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Hammer highlights

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THE Guerlain collection sold in Paris last month had quality, decorative appeal and a first airing on the market for around seven decades.

Or, as one specialist ceramics dealer put it, the sale “ticked various boxes and was a nice encapsulation of an old-fashioned collection”.

So when this select consignment was offered at Drouot by Beaussant- Lefèvre (25% buyer’s premium) on January 31, the results proved it: a sell-out of all 29 lots boosted by a handful of dramatic prices for the best of the bunch.

Jean-Pierre and Christiane Guerlain put together their ceramics collection in the inter-war period and just after the Second World War. These keen enthusiasts also collected Hispano-Moresque wares (dispersed some years ago), and their nephew Jean Pierre collected French faience.

The maiolica market can be selective and not everything automatically flies out of the window. The group sold last month under the expertise of Michel Vandermeersch had come from Madame Guerlain’s descendants. This was old-school taste with less of an emphasis on the historatio wares with their biblical or mythological scenes that tend to lead this field these days.

Instead, its choicest pieces were a group of early 16th century ‘Bella’ portrait dishes and plates from the Castel Durante or Urbino workshops.

Rare to market these days, Vandermeersch reckoned he had not encountered pieces like these for a decade. They formed the jewels of the group, augmented by some rarities from the early 15th century from Deruta and Naples, some finely decorated pieces from Faenza and rounded off with a small group of French faience from Montpelier and Nevers.

During the pre-sale viewing the ensemble took a number of visitors by surprise, said Vandermeersch.

“The interesting thing was that people who didn’t know about maiolica said how beautiful all this is,” he added.

At the auction this perhaps translated into some new buyers as, alongside known collectors, some faces that were new to the expert appeared. Purchasers hailed from countries one traditionally associates with this collecting field – France, the UK and the US – but also, more unusually, from Hong Kong.

Demand was strongest “for the most aesthetically pleasing, fine quality pieces”, said Vandermeersch, notably for Bella wares. Results for these were “the best prices I’ve had”.

“Those things that were a bit rarer, 15th century pieces which were sought-after a few years ago, were slightly more difficult,” he added. Prices for these were much more in line with the auctioneers’ estimates.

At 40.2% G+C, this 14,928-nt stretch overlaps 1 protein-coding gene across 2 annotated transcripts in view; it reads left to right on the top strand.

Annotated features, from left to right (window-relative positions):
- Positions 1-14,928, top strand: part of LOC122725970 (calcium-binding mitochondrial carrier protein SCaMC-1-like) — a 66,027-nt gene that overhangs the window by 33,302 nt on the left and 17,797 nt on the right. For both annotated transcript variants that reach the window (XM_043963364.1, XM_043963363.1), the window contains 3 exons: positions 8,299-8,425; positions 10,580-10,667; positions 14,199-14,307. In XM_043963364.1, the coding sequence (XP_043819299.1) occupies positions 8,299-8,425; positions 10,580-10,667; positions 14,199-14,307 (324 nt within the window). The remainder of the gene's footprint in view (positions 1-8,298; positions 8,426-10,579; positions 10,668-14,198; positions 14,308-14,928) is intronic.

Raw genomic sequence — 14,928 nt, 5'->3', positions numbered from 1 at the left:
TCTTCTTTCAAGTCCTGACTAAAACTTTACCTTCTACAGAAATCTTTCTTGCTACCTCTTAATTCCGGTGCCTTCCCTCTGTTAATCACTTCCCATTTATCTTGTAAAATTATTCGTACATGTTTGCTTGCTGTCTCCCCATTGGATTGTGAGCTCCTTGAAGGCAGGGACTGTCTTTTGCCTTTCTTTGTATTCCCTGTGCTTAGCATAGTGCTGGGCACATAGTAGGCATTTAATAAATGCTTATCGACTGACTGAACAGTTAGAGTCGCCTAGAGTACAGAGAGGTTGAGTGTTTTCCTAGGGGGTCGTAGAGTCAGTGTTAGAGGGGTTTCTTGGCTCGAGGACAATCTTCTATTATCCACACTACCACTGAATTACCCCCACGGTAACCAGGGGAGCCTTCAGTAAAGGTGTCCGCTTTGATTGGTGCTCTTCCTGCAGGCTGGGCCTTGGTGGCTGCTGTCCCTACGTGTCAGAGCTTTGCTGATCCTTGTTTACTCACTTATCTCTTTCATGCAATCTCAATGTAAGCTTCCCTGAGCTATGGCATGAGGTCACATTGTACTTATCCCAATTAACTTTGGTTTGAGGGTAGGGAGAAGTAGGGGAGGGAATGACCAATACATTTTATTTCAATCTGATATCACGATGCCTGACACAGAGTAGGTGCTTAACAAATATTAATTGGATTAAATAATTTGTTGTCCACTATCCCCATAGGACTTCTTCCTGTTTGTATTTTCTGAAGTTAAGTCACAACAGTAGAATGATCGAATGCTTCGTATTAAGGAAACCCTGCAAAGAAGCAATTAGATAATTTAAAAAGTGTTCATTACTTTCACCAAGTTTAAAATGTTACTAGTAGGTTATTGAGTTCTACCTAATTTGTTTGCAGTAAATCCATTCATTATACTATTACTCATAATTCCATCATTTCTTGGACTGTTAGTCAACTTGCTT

Topping the bill was a key piece in the collection – a 10in (24.5cm) diameter bowl painted with a fullface portrait bust of a Bella with braided hair inscribed Minerva Bella along a scrolling ribbon.

Dated to c.1530 and ascribed to Castel Durante or Urbino, this well-preserved piece, with only a few small enamel losses and a small restuck area to the border, trebled expectations to take €109,000 (£93,965).

But chasing its tail just a shade behind, at a multi-estimate €108,000 (£93,105), was another Bella dish. This one measured 8½in (21.5cm) and had a threequarter view bust portrait of a young woman in a boldly striped hat and bodice inscribed Cornelia on a coiling ribbon, with the date 1531 incorporated into the embroidery on her high collar.

A third high-flying Bella dish of c.1535 measuring 8½in (22cm) diameter featured a profile portrait titled Francessca Ba of a woman in an elaborate headdress and matching jacket. This realised €71,000 (£61,205).

Male subjects

Two other portrait dishes of the same period attributed to the same area that outstripped their guides were decorated with male subjects: St Francis and Sampson.

Both are shown above, along with a representative selection of other pieces from the auction which sold more in line with expectations.

The sale ended on another high note with the multi-estimate price for one of four pieces of French faience included in the sale.

A pair of 12½in (31.5cm) high gourd-shaped flasks produced in Nevers in the 17th century boasted finely modelled ram’s head handles and were decorated on a deep blue ground with aquatic scenes of putti sporting dolphins and a sea monster, a satyr and other figures.

Among the labels on the base of these well-preserved pieces, which had only a few missing enamel areas and chips to the rams’ horns, was one for the 1937 retrospective exhibition at the Musée de Nevers on local ceramics and glass. A €25,000-35,000 estimate on these flasks was surpassed as the bidding rose to €84,000 (£72,415).